Ron Hunter, the Georgia State coach, laughed and screamed and hugged everybody in sight and most certainly cried after his team won its second consecutive Sun Belt Conference regular-season title Saturday. Had he grabbed a microphone in the postseason and suddenly channeled Frank Sinatra and sang, “If I can make it there, I can make it anywhere! Georgia State, Georgia State!” he would’ve been justified.
The Panthers won another championship over their suddenly hated cross-state rival, Georgia Southern, 72-55. And that might not have even been their biggest accomplishment during this four-year, 84-win run under Hunter.
The game was a sellout. It’s believed to be the third time in the history of the GSU Sports Arena that every bleacher space was filled.
OK, it’s a gym, not an arena. Somebody went crazy with a thesaurus. There were more than 4,000 fans crammed into the old place, even though the school announced a fire-marshal-friendly count of 3,854. A Panthers’ game hadn’t been this hot of a ticket since 1989, when Jay Leno performed a postgame show.
No artificial drawing card was needed this time.
“I thought about that when I walked out today,” Hunter said. “Then I looked up and I thought, ‘This was us.’ And what’s most important — it was students.”
We can’t know today if this is a momentary ripple on the Atlanta sports landscape, or if things really are changing. But Georgia — the state — is steadily moving toward hoops relevancy.
The Hawks have the best record in the NBA and they’re selling out games. Their fans are still basking in the afterglow of a win over Cleveland and LeBron James on Friday night. Georgia nearly upset Kentucky last week and likely is headed for the NCAA tournament. The two best teams in the Sun Belt met for a conference title, and both were from the state. (Odds are they will meet again next week for the conference tournament title and an NCAA bid.) Mercer, of the Southern Conference, upset Duke in the tournament last season and is a threat to get back there.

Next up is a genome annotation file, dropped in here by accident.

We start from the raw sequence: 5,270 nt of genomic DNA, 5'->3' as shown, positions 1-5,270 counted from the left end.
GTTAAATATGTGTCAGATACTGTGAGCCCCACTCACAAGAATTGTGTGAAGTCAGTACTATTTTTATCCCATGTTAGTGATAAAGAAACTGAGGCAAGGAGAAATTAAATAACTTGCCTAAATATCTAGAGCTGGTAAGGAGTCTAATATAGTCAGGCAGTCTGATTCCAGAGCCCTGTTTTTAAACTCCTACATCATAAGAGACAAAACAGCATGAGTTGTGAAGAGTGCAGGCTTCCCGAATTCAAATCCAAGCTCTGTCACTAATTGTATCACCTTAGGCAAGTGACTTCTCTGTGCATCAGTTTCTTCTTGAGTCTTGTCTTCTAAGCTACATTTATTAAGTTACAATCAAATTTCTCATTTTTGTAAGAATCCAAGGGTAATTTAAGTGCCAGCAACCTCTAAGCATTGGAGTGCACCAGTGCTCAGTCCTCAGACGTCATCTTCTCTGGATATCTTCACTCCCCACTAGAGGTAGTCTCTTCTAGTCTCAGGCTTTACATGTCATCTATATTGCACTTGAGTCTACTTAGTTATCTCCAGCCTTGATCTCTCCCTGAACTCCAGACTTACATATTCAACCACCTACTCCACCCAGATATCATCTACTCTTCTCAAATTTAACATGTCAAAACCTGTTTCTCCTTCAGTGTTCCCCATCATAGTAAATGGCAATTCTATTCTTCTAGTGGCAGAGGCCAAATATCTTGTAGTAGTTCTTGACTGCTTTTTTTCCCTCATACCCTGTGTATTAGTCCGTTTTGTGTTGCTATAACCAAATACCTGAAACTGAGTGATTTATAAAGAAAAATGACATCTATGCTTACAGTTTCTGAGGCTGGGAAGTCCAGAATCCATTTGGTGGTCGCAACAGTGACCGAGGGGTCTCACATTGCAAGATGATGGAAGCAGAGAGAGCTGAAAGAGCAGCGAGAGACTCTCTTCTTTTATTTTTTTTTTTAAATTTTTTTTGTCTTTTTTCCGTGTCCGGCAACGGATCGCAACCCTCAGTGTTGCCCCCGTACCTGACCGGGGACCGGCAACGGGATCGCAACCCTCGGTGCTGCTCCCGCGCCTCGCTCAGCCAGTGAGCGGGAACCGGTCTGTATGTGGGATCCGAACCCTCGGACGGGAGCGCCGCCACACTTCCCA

R.J. Hunter, the coach’s son, told his father Saturday morning, “Dad, we proved them wrong.” Later, in probably his final game on campus (assuming he turns pro after the season), the junior guard dominated the game with 35 points. The Panthers need him to take over because senior guard Ryan Harrow was forced out with an injury.
There was a little extra pushing, a little extra smack talk in this game, given the geography of the teams. Who knew State vs. Southern could stir emotions?
“I remember when our rivalry was Delaware — as the fifth seed in the CAA,” the younger Hunter said, laughing.
R.J. arrived at the arena at 11 a.m. for a pregame meal, three hours before tipoff.
“Fans were already lined up,” he said. “They were looking at me, like, ‘Where have you been?’ They really care. They really want to be here.”
His father choked up and broke down in tears in the postgame. He talked about the difficulties of coaching his son, the emotional separation a father must make in practices and games. At one point, he turned to R.J. in the room and said, “I can’t tell you how proud I am. I’m not your coach now. I’m saying this as a father. I’m proud of my son.”
He talked about the negativity he encountered when he left IUPUI in 2011, taking over a program at a school that lacked much in the way of an athletic identity, unless you count ambivalence as an identity. That still seems to be the case in football, but not basketball. This is the most successful four-year run in basketball in the history of the school.
“We came from Indiana,” Hunter said. “Basketball is 24/7/365. It’s everything. This was a culture change. I came to Georgia, and it’s more about football. We need this in this state. It builds up everything, even high school basketball. It lifts us. I root for every team in the state.”
Georgia State and Georgia, the state, are both on a roll.